June 29 around 8 PM EST (within 40 minutes after downpour) the depicted trace was found in swash zone at Jacob Riis Park in NY. For reference the boot size is 12.

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2 Answers 2


This is almost exactly the opposite of what you think it is - it is actually from a burrowing animal, so instead of flying, it is actually burrowing into the sub-surface liquifaction layer of the sand and leaving behind this imprint.

I think (correct me if I am wrong), but it is likely that the start of the burrow is the depression above your toe and the mound is above where it is hiding. If you look closely at the mound you will see a flat surface that is probably an egress point and possibly breathing hole too. If you come across a similar structure in the future, you can dig down below the mound rapidly and come across the animal that built it.

I don't know exactly which animal made this burrow, but I would guess from the form that it is a crab, certainly some form of invertebrate.

I had a fairly extensive search, but couldn't find any sea-shore guides for NY state that cover animal tracks unfortunately.

  • you make sense about burrowing origin of trace terminals. I will dig "mound" terminal next time I encounter this type of trace. Commented Jul 2, 2020 at 15:52
  • I would second the suspicion that this is an invertebrate, and would specifically point towards something from the genus Emerita (also known as mole crabs or sand fleas) as I know from personal experience that there are a couple of species extant in that general area (I used to dig them up as a kid when my family went on summer vacations to Long Beach Island in NJ) and they leave tracks similar to this. Commented Jul 2, 2020 at 17:17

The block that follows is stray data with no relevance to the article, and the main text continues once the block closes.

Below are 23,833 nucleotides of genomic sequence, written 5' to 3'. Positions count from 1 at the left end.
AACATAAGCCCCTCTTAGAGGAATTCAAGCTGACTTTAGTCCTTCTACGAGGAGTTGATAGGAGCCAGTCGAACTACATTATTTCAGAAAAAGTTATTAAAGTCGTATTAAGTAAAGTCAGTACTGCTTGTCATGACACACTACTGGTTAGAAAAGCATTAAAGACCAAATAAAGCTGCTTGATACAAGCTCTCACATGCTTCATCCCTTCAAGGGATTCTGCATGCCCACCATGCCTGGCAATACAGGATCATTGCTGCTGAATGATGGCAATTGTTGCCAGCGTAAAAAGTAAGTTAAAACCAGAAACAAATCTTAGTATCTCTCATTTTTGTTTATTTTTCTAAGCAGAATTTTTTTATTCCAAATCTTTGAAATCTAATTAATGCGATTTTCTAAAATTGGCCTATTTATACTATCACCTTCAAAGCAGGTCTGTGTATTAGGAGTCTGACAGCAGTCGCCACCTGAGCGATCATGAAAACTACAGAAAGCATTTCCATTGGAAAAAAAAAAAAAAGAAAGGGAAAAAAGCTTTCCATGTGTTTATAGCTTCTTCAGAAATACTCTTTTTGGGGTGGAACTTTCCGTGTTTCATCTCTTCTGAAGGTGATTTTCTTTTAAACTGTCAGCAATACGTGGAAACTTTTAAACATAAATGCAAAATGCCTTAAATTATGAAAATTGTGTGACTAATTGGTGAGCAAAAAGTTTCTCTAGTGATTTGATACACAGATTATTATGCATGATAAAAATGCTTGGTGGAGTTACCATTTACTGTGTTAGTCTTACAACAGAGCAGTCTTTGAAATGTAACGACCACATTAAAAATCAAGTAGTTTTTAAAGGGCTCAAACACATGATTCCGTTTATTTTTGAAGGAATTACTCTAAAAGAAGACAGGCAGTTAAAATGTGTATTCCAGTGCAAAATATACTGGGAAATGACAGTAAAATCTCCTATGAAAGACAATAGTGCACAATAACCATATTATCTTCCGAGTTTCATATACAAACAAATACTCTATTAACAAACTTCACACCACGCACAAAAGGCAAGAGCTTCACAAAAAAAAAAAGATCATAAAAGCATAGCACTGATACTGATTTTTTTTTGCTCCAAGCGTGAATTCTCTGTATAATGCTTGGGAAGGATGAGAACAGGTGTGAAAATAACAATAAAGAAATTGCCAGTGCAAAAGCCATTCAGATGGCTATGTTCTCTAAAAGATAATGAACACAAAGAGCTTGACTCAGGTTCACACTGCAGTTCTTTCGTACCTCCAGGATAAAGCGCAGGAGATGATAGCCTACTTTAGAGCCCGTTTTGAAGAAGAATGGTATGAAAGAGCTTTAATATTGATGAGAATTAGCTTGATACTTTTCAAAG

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    I realise mole crab is probably more likely than my answer. Here is a video of a mole crab I found: youtu.be/S3NK_W4KdzQ
    – daign
    Commented Jul 3, 2020 at 8:03
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    Instead of digging in the mound, could just also leave the poor thing alone.
    – pipe
    Commented Jul 4, 2020 at 2:27
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    Especially because the sandworm might be bigger than you think. Read/watch Dune. Commented Jul 4, 2020 at 14:34

I too think it's from a burrowing animal. Instead of crab I would say it is some kind of lugworm/sandworm.

I found this similar image:

enter image description here


The keywords for this image contain "Wattwurm" = lugworm, though the image might be mislabeled.

  • 2
    you make sense about burrowing origin of trace terminals although traces do not look like anything that Google Images know about lugworm. I have another artifact that looks more like Google's "lugworm": baked-in pile of rigid tubes. I will dig "mound" terminal next time I encounter this type of trace. Commented Jul 2, 2020 at 16:00

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